Fostering knowledge in asthma, allergy and airway disease and treatment is a goal of the center.
The Center has personnel and equipment necessary for clinical and translational studies, including complex pulmonary function testing (spirometry, lung volumes, lung mechanics, exercise testing, impulse oscillometry), methacholine challenge, exhaled NO measurement, skin testing, blood sampling, chest radiography and bronchoscopy. There are twenty-six examination rooms available for patient evaluation and three procedure rooms for bronchoscopy.
Subjects participating in clinical research trials will be able to read consent forms and undergo physical examination, pulmonary function testing and bronchoscopy in areas which emphasize patient privacy and confidentiality. The Center is easily accessible, with parking directly outside the facility.
In addition to clinical research space, investigators in the Center and their basic science collaborators have access to multiple basic science laboratories. Dr. Kraftís laboratory performs cellular and biochemical analyses of airway and blood samples obtained from study subjects. This laboratory evaluates bronchoalveolar lavage samples including cell count, differential, macrophage culture, and M. pneumoniae PCR and culture. Airway biopsies are also handled for fixation and embedding, immunostaining, stereology, DNA and RNA extraction, quantitative PCR, ELISA, airway epithelial and airway fibroblast culture. Dr. Murphy and his collaborators have ongoing research programs in smooth muscle physiology and airway mucus. They have extensively studied smooth muscle function and functional development in a guinea pig model. Collaborators in the group have also focused on the genetics and biology of airway mucus production. Their labs are equiped for smooth muscle morphologic and functional evaluation, and for basic studies of mucin and mucin genes. Collaborators in basic science fields have expertise in airway aerosols, cell biology, airway surfactant, immunology, and microbiology.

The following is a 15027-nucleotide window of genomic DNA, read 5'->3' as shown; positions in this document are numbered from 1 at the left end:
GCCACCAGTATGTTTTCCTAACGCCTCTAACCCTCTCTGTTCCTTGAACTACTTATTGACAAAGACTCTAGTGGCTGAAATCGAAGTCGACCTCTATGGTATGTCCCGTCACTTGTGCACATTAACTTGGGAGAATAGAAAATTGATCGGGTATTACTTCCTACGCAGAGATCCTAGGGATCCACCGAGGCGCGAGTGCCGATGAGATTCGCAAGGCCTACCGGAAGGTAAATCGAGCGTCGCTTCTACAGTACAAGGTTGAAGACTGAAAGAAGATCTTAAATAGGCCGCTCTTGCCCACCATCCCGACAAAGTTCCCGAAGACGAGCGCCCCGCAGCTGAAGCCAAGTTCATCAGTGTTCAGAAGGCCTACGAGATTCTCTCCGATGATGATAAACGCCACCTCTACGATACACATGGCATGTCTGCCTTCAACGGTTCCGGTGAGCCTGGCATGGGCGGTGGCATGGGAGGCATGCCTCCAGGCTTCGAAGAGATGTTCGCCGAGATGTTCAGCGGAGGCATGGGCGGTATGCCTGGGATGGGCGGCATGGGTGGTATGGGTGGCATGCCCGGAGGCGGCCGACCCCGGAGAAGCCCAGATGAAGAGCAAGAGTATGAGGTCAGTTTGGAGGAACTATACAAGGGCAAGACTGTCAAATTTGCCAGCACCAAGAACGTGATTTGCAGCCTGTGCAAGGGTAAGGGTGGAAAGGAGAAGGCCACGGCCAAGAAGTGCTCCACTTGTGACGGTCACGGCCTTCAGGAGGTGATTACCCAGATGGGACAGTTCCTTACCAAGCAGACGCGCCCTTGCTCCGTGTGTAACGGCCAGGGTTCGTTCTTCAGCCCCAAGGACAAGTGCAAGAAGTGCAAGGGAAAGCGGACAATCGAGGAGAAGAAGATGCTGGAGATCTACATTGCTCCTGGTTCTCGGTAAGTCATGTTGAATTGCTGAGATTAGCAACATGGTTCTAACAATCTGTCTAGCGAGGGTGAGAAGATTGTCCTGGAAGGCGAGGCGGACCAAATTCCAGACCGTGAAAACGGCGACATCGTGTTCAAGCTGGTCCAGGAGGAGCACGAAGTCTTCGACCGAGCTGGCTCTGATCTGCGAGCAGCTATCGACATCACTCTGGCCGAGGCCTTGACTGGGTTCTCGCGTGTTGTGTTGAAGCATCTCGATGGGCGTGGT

Translational research seeks to evaluate the place of basic scientific discoveries in clinical medicine. Evaluation of specifics drugs in asthma is included in such research, but more exploratory studies in humans are also included, with the goal of better understanding the mechanisms of asthma in humans. An example of such a study is the Centerís ongoing research in the importance of Mycoplasma infection in chronic asthma. Such studies may provide hypotheses or proof of concept for further direct therapeutic trials. The Asthma, Allergy, and Airway Center is committed to fostering these studies.
There is dedicated clinical research space within the center for clinical and translational research studies, non-invasive assessment of airway inflammation, and bronchoscopy. The main areas of ongoing translational research are the role of infection in asthma, and the biology of airway remodeling in asthma. Specifically, Dr. Kraft and her colleagues have demonstrated that Mycoplasma pneumoniae is present in the airways of chronic, stable patients with asthma, and treatment with antibiotics can improve lung function. Her group is studying how this organism alters airway inflammation in asthma. With regard to airway remodeling, Dr. Kraftís group is studying how the behavior of the airway fibroblast, a cell in the airway critical to the repair process after injury, is abnormal in asthma. These studies are funded by the National Institutes of Health and all are approved by the Duke Institutional Review Board.